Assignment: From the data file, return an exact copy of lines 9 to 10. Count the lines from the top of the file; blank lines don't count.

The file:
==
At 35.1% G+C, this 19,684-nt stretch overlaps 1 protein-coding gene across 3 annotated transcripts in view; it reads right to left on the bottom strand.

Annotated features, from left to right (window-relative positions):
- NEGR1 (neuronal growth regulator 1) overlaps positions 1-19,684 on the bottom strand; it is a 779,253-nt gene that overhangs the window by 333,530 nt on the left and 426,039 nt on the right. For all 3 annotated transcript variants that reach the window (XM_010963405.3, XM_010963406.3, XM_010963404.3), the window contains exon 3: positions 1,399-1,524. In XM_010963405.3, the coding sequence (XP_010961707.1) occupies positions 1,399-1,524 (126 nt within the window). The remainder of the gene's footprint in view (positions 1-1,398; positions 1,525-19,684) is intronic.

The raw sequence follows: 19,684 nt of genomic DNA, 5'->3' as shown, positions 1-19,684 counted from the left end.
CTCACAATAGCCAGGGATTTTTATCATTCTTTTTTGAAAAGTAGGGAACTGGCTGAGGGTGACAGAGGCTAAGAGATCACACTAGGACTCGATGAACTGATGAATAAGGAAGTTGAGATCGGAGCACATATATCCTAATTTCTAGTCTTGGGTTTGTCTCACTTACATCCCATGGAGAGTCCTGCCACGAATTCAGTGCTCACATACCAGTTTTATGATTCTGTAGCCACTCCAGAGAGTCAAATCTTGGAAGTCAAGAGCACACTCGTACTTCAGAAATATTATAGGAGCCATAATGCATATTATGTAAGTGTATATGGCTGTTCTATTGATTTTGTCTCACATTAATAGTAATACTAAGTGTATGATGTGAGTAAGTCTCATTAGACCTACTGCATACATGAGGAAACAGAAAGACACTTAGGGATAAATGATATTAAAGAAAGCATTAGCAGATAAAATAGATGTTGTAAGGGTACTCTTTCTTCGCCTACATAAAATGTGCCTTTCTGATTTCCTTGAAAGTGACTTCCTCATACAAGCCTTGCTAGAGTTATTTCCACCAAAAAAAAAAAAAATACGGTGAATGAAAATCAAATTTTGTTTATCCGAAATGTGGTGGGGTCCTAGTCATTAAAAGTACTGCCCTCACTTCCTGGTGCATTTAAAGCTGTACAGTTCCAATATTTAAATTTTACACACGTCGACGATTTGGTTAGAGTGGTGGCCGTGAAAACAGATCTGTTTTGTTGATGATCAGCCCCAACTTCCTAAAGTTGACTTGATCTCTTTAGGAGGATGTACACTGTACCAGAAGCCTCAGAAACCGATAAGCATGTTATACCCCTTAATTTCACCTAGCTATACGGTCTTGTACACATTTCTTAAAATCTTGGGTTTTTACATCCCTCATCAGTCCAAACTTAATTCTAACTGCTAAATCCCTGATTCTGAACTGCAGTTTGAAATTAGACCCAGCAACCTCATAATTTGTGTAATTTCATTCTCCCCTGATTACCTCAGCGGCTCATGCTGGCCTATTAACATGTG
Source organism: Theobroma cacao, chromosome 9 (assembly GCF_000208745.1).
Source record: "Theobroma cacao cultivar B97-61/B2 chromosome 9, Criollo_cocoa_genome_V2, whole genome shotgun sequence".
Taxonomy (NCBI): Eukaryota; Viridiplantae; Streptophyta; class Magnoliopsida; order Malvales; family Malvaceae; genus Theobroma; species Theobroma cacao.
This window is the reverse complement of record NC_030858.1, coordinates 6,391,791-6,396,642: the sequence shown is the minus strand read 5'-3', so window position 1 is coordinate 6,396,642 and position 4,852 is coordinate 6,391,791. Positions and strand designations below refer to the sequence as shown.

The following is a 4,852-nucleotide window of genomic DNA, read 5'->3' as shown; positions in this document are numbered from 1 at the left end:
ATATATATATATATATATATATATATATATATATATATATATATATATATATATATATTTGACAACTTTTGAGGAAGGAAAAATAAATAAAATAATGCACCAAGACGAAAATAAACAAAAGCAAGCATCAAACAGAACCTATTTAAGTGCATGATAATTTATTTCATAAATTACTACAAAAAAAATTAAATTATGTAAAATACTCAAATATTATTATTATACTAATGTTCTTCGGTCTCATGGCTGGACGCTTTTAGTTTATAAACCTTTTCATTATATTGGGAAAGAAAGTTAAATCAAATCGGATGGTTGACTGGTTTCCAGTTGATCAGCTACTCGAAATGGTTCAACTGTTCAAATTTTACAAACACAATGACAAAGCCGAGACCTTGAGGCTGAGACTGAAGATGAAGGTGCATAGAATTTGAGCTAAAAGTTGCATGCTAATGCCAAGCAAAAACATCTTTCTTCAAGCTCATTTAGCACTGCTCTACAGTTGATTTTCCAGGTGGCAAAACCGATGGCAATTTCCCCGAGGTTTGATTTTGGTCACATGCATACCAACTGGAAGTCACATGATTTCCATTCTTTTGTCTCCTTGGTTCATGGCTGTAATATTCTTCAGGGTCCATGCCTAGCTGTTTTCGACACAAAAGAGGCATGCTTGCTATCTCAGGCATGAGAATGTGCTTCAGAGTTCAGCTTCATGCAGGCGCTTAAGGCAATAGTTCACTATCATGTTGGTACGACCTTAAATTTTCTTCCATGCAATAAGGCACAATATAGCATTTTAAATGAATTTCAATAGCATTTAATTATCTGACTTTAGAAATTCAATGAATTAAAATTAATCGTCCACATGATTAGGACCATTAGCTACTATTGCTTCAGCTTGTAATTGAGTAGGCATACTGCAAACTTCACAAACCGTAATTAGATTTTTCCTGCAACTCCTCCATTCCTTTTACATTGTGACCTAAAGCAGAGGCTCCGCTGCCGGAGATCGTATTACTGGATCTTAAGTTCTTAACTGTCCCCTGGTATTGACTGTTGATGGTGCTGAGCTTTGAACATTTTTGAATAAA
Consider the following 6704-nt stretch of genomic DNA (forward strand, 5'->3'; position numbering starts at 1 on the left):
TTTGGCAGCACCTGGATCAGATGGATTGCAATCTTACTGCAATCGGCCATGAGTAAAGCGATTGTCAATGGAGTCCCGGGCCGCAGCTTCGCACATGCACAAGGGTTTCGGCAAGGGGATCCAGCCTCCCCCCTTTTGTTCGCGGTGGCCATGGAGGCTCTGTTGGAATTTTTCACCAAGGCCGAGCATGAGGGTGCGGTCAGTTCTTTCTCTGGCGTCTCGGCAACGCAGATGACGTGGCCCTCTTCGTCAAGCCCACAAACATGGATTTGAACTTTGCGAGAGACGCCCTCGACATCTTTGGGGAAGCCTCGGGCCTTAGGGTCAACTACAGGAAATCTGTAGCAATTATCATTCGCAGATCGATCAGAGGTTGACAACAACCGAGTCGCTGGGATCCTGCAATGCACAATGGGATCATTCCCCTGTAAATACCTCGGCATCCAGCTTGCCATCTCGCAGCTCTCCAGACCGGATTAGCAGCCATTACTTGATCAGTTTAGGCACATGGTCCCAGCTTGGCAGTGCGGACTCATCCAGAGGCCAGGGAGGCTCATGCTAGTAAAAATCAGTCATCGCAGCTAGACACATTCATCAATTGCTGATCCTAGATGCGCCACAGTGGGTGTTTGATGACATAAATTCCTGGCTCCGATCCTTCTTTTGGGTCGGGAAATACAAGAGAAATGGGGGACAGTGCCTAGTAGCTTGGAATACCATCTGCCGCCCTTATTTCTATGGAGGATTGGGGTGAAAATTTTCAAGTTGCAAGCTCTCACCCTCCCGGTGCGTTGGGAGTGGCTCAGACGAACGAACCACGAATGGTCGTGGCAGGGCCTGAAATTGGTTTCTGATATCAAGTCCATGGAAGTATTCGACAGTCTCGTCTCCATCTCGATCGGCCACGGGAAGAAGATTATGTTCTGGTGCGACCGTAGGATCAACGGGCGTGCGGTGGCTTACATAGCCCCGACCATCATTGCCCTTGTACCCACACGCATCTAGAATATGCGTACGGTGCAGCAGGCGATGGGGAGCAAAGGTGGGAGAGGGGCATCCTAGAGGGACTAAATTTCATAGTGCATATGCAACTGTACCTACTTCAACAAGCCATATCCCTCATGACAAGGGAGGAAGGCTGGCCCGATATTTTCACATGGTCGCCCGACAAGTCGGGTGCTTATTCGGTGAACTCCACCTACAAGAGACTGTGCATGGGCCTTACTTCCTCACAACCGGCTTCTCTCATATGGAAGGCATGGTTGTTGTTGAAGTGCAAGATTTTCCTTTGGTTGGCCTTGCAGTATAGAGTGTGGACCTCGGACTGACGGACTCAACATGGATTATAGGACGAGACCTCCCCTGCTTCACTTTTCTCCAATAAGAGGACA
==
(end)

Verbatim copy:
This window is the reverse complement of record NC_030858.1, coordinates 6,391,791-6,396,642: the sequence shown is the minus strand read 5'-3', so window position 1 is coordinate 6,396,642 and position 4,852 is coordinate 6,391,791. Positions and strand designations below refer to the sequence as shown.

The following is a 4,852-nucleotide window of genomic DNA, read 5'->3' as shown; positions in this document are numbered from 1 at the left end: